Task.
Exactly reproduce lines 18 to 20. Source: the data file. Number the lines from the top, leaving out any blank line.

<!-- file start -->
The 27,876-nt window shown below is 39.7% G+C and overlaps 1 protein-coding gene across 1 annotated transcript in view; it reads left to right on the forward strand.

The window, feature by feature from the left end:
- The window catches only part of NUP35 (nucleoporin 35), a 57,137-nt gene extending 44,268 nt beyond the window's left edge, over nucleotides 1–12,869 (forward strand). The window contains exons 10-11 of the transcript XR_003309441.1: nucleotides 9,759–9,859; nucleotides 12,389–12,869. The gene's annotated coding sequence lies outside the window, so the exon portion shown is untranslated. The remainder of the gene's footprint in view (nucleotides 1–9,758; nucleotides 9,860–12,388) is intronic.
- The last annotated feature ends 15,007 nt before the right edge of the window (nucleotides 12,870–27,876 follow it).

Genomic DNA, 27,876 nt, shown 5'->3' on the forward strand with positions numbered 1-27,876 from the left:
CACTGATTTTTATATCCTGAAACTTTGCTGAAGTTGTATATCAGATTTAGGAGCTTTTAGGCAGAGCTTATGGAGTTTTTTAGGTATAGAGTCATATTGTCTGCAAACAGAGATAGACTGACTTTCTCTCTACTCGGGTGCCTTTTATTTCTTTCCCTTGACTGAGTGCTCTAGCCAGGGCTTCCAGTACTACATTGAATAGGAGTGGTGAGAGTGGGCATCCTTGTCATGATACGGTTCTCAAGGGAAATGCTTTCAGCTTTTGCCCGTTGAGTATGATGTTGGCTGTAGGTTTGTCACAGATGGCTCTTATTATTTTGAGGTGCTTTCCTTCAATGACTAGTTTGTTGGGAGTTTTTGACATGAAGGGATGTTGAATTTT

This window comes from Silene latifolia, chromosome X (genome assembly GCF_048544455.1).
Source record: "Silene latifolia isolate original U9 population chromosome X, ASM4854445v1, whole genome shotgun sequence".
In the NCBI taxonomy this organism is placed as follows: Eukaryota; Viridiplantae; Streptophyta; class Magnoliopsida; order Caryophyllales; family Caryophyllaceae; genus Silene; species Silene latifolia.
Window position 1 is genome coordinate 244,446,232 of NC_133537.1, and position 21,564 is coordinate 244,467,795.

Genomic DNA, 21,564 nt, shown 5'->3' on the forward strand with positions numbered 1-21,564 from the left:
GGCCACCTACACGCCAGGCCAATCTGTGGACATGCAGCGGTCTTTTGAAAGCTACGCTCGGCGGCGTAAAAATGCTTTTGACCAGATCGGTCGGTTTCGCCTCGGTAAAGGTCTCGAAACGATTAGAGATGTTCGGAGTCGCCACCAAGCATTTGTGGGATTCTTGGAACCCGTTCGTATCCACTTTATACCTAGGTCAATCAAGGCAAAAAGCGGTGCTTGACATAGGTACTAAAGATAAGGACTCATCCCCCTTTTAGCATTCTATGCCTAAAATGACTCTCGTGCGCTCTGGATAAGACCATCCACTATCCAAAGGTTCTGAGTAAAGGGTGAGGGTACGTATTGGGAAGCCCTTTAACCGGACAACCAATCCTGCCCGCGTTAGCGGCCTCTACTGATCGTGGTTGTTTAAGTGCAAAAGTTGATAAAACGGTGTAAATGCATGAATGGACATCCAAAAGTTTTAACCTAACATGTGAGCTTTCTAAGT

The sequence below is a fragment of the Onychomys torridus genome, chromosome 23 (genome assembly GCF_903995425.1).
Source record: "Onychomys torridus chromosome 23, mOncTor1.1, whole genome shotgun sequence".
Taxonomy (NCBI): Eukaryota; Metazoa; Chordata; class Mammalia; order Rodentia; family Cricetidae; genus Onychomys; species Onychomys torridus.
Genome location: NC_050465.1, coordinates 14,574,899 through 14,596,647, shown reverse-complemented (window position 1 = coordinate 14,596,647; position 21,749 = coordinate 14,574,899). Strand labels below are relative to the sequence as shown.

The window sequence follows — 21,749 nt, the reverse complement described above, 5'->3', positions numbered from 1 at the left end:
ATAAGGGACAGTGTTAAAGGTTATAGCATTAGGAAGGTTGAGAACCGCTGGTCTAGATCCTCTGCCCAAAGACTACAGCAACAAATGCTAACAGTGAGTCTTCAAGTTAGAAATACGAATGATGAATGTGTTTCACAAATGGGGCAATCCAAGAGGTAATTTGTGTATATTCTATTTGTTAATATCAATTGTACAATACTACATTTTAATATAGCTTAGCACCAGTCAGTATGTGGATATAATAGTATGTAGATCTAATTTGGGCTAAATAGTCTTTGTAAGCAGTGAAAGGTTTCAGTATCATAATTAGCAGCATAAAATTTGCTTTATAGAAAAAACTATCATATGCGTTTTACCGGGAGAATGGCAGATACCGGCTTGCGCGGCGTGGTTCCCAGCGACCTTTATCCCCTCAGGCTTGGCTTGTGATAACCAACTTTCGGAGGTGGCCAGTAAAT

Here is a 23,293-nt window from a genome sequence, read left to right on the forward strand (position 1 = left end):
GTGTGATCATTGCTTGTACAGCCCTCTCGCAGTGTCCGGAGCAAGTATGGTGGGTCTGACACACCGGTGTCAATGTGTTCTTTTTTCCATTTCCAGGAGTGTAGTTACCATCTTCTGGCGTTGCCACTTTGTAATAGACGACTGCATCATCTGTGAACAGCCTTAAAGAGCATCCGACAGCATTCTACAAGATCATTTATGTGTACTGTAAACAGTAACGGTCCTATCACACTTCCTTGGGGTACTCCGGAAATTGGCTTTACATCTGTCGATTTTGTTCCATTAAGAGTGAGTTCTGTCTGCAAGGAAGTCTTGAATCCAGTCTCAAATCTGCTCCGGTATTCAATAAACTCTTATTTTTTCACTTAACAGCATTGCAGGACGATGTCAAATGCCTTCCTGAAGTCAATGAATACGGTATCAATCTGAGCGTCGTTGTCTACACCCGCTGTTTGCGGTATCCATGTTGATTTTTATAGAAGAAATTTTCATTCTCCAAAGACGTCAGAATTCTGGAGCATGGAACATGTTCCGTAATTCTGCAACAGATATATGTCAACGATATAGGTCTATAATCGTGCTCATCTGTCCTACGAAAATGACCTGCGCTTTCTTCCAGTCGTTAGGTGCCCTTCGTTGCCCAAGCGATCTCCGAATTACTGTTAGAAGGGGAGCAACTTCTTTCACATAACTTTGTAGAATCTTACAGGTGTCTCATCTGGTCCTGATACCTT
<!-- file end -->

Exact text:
ATAAGGGACAGTGTTAAAGGTTATAGCATTAGGAAGGTTGAGAACCGCTGGTCTAGATCCTCTGCCCAAAGACTACAGCAACAAATGCTAACAGTGAGTCTTCAAGTTAGAAATACGAATGATGAATGTGTTTCACAAATGGGGCAATCCAAGAGGTAATTTGTGTATATTCTATTTGTTAATATCAATTGTACAATACTACATTTTAATATAGCTTAGCACCAGTCAGTATGTGGATATAATAGTATGTAGATCTAATTTGGGCTAAATAGTCTTTGTAAGCAGTGAAAGGTTTCAGTATCATAATTAGCAGCATAAAATTTGCTTTATAGAAAAAACTATCATATGCGTTTTACCGGGAGAATGGCAGATACCGGCTTGCGCGGCGTGGTTCCCAGCGACCTTTATCCCCTCAGGCTTGGCTTGTGATAACCAACTTTCGGAGGTGGCCAGTAAAT

Here is a 23,293-nt window from a genome sequence, read left to right on the forward strand (position 1 = left end):
GTGTGATCATTGCTTGTACAGCCCTCTCGCAGTGTCCGGAGCAAGTATGGTGGGTCTGACACACCGGTGTCAATGTGTTCTTTTTTCCATTTCCAGGAGTGTAGTTACCATCTTCTGGCGTTGCCACTTTGTAATAGACGACTGCATCATCTGTGAACAGCCTTAAAGAGCATCCGACAGCATTCTACAAGATCATTTATGTGTACTGTAAACAGTAACGGTCCTATCACACTTCCTTGGGGTACTCCGGAAATTGGCTTTACATCTGTCGATTTTGTTCCATTAAGAGTGAGTTCTGTCTGCAAGGAAGTCTTGAATCCAGTCTCAAATCTGCTCCGGTATTCAATAAACTCTTATTTTTTCACTTAACAGCATTGCAGGACGATGTCAAATGCCTTCCTGAAGTCAATGAATACGGTATCAATCTGAGCGTCGTTGTCTACACCCGCTGTTTGCGGTATCCATGTTGATTTTTATAGAAGAAATTTTCATTCTCCAAAGACGTCAGAATTCTGGAGCATGGAACATGTTCCGTAATTCTGCAACAGATATATGTCAACGATATAGGTCTATAATCGTGCTCATCTGTCCTACGAAAATGACCTGCGCTTTCTTCCAGTCGTTAGGTGCCCTTCGTTGCCCAAGCGATCTCCGAATTACTGTTAGAAGGGGAGCAACTTCTTTCACATAACTTTGTAGAATCTTACAGGTGTCTCATCTGGTCCTGATACCTT